This is where we’ve come to. We have spent ample time discerning the shape of the thing we are building, and we have a sense of the life that it will contain. Now, the task is to build it well, perhaps to seek expert opinion from those who have experience and knowledge about such things. We want our project to last as long as it needs to, to survive storms, and to be here when people need it.

See the original essay on (Low) Tech Writer. It’s worth reading because it is one way of describing what we have been doing all this time, and what might be next.

“If technology is the application of scientific knowledge for practical purposes, then there is a time and a place for it in all aspects of our lives. Technology can be a lifesaver. However, apply it too early in a design process and it cripples our products and projects, our homes and communities. They become cold and rigid–we fear any imperfection in them. They will be impersonal and homogeneous, ill-suited to our unique context or environment. You can see the results of an overly technological architecture everywhere you turn in suburbia: homes built according to some remote architect’s bland, marketable standard of what a beautiful home should look like … and when such “homes” are planted on a typical suburban half-lot, these mini-mansions look like part of a demonic plot to destroy a neighborhood. The best thing you can say about them is that they won’t fall down in a storm ….

“Let’s adopt this as a (low) tech writer principle: let individual or community wisdom, forged-in-context, dictate the unique shape of your house, project, product, or organization. Take time to listen for, intuit, and live with the implications of the designs you are working on. Only after organically discerning the shape and scale of a new project should you consult outside “experts” (or formulas). These may aid in developing levels of structure efficiently, but such expert witnesses will seldom have your local, contextual perspective, and so should not under any circumstances be allowed to dictate design.”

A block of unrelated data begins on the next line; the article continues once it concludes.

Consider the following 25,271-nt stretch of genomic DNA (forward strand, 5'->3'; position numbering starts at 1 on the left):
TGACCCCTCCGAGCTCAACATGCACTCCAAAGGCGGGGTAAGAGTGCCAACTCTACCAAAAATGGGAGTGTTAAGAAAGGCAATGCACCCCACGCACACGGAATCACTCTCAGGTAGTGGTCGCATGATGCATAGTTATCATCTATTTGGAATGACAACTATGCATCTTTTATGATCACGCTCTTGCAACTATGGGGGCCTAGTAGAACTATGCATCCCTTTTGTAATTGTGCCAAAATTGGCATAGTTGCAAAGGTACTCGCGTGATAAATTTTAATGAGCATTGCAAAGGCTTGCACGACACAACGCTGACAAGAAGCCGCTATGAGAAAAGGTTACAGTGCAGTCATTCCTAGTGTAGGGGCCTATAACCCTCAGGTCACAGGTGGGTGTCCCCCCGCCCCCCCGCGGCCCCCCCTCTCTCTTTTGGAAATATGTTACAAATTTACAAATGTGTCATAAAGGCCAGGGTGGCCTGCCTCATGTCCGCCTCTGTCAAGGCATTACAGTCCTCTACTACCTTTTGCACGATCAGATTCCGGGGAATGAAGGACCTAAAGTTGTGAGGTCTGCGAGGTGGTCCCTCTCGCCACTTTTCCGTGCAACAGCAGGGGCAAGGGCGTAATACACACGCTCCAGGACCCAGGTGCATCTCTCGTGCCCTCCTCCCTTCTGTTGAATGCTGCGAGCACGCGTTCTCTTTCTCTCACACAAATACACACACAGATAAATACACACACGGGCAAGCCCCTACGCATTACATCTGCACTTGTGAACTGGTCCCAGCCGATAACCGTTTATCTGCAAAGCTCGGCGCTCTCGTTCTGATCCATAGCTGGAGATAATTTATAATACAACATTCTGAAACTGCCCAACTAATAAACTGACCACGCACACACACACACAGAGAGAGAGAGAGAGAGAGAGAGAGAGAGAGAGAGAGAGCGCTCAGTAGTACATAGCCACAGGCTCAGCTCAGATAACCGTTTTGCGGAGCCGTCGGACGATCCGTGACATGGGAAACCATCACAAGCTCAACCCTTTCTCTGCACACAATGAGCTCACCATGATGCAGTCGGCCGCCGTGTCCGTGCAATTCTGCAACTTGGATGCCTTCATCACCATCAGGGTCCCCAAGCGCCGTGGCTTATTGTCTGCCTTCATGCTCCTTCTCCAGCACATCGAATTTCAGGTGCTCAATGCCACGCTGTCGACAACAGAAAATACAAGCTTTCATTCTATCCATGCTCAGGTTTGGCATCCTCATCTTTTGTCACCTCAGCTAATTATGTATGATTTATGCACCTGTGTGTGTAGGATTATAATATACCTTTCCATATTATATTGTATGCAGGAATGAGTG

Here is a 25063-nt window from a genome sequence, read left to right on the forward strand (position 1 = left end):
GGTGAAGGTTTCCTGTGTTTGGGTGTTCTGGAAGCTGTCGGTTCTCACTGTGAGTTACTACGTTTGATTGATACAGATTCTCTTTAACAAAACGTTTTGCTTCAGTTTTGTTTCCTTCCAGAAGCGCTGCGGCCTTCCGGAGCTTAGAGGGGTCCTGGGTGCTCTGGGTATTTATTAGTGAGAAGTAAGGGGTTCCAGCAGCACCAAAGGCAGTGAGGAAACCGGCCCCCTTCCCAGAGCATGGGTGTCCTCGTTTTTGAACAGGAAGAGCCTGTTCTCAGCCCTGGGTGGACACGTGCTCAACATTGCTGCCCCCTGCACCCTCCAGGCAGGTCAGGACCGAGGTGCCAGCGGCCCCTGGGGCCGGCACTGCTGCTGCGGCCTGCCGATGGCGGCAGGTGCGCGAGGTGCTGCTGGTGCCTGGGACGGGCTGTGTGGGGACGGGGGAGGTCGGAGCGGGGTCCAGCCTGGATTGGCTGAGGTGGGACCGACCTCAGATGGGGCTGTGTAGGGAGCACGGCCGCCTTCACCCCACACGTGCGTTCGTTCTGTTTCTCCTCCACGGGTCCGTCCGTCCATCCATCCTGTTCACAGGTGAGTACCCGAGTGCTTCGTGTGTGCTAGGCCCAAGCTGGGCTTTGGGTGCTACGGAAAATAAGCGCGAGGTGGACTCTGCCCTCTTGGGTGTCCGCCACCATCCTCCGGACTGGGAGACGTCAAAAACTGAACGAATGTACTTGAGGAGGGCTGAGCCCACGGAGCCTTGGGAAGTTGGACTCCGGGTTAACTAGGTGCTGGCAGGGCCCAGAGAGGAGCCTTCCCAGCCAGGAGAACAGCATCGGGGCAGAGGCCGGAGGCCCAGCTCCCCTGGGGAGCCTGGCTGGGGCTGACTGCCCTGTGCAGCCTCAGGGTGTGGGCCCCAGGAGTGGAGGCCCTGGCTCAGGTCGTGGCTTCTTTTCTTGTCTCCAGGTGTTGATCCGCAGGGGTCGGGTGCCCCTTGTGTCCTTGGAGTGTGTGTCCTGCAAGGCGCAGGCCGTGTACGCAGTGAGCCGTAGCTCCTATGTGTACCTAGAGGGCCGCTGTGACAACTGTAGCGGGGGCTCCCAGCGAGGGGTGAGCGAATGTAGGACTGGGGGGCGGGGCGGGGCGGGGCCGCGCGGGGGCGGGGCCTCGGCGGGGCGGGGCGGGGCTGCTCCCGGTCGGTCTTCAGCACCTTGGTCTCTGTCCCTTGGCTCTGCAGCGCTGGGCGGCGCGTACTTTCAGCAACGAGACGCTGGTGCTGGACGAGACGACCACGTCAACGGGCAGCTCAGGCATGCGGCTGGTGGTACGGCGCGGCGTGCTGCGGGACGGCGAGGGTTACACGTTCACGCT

Written by dmaddalena

2013/08/25 at 2:08 pm

Posted in Uncategorized

Tagged with , ,

On Patience and Names

leave a comment »

20130706-103832.jpg

Treebeard speaks:

… Who calls you hobbits, though? That does not sound Elvish to me. Elves made all the old words: they began it.’

‘Nobody else calls us hobbits; we call ourselves that,’ said Pippin.

‘Hoom, hmm! Come now! Not so hasty! You call yourselves hobbits? But you should not go telling just anybody. You’ll be letting out your own right names if you’re not careful.’

‘We aren’t careful about that,’ said Merry. ‘As a matter of fact I’m a Brandybuck, Meriadoc Brandybuck, though most people call me just Merry.’ ‘And I’m a Took, Peregrin Took, but I’m generally called Pippin, or even Pip.’

‘Hm, but you are hasty folk, I see,’ said Treebeard. ‘I am honoured by your confidence; but you should not be too free all at once. There are Ents and Ents, you know; or there are Ents and things that look like Ents but ain’t, as you might say. I’ll call you Merry and Pippin, if you please – nice names. For I am not going to tell you my name, not yet at any rate.’ A queer half-knowing, half-humorous look came with a green flicker into his eyes. ‘For one thing it would take a long while: my name is growing all the time, and I’ve lived a very long, long time; so my name is like a story. Real names tell you the story of the things they belong to in my language, in the Old Entish as you might say. It is a lovely language, but it takes a very long time to say anything in it, because we do not say anything in it, unless it is worth taking a long time to say, and to listen to.

‘But now,’ and the eyes became very bright and ‘present’, seeming to grow smaller and almost sharp, ‘what is going on? What are you doing in it all? I can see and hear (and smell and feel) a great deal from this …. What is going on? What is Gandalf up to? … I like news. But not too quick now.’

… From The Two Towers, by J.R.R. Tolkien

Written by dmaddalena

2013/07/06 at 10:36 am

Posted in Uncategorized

Tagged with , ,